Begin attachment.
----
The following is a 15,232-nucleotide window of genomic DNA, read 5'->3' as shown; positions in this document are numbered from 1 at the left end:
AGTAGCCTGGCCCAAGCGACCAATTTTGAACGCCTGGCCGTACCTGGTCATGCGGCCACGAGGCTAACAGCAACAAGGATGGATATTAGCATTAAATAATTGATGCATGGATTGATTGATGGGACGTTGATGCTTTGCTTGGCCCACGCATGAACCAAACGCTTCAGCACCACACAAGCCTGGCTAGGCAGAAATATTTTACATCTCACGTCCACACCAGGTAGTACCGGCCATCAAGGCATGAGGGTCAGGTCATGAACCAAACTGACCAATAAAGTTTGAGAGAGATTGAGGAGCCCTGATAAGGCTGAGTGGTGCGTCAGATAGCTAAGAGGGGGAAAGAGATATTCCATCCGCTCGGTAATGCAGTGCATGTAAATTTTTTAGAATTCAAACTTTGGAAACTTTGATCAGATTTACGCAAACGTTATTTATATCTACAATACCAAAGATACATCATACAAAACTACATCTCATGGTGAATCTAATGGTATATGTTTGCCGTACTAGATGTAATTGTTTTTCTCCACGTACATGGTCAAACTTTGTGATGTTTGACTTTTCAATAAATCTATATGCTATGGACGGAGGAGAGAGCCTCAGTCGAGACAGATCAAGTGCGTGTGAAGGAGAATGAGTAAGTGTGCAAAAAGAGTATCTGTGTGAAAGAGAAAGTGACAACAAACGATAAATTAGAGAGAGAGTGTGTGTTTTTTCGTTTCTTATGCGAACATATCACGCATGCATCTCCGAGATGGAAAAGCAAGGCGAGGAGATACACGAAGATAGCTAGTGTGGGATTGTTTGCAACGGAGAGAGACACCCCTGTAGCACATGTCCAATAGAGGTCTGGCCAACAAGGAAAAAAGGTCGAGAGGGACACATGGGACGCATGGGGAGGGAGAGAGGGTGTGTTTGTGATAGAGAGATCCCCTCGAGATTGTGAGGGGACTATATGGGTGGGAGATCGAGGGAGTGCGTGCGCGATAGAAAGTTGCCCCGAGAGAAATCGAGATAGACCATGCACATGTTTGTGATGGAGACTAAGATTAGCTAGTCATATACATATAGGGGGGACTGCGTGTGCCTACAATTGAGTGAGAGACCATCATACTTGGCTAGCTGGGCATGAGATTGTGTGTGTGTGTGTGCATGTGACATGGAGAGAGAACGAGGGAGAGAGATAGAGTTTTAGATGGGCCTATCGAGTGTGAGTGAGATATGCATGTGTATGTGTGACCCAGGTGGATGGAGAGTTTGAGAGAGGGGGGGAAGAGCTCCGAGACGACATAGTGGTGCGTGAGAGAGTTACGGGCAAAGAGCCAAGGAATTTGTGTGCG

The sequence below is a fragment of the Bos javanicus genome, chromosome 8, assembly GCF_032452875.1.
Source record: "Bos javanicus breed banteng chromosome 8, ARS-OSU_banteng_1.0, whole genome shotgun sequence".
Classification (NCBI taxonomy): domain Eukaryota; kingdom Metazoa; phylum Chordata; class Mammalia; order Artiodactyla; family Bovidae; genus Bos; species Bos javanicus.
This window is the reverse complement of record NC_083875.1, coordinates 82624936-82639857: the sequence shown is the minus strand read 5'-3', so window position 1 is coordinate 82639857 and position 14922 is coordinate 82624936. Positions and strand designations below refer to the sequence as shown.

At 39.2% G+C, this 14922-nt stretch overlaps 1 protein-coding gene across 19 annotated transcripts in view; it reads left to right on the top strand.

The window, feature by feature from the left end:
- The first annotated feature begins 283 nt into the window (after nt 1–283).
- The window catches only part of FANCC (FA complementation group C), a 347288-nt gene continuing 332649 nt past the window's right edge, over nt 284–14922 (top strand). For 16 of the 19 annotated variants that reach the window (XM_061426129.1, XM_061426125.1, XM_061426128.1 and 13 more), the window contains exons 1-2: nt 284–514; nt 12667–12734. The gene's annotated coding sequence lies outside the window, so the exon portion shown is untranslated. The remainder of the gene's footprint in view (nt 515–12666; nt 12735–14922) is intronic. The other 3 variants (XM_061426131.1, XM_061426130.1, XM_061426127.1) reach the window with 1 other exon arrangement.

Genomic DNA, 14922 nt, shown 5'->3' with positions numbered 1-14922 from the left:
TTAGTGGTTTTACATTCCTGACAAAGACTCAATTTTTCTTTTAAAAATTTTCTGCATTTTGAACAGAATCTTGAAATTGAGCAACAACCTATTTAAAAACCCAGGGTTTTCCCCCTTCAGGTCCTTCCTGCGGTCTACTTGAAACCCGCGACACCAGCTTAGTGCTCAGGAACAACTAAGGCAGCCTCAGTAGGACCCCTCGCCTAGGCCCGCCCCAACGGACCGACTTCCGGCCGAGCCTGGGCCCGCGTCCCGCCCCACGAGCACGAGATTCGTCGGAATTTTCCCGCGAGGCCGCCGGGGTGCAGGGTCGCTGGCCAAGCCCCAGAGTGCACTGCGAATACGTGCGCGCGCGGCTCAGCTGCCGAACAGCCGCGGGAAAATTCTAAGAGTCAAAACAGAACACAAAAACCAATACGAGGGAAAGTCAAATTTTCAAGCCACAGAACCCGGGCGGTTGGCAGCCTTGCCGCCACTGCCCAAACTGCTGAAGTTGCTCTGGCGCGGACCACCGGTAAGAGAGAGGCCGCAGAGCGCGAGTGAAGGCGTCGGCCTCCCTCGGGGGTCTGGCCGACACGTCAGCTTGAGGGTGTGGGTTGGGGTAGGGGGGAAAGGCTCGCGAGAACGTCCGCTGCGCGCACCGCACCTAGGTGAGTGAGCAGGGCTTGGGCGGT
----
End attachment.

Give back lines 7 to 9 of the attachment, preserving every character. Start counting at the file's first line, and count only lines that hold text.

At 39.2% G+C, this 14922-nt stretch overlaps 1 protein-coding gene across 19 annotated transcripts in view; it reads left to right on the top strand.

The window, feature by feature from the left end:
- The first annotated feature begins 283 nt into the window (after nt 1–283).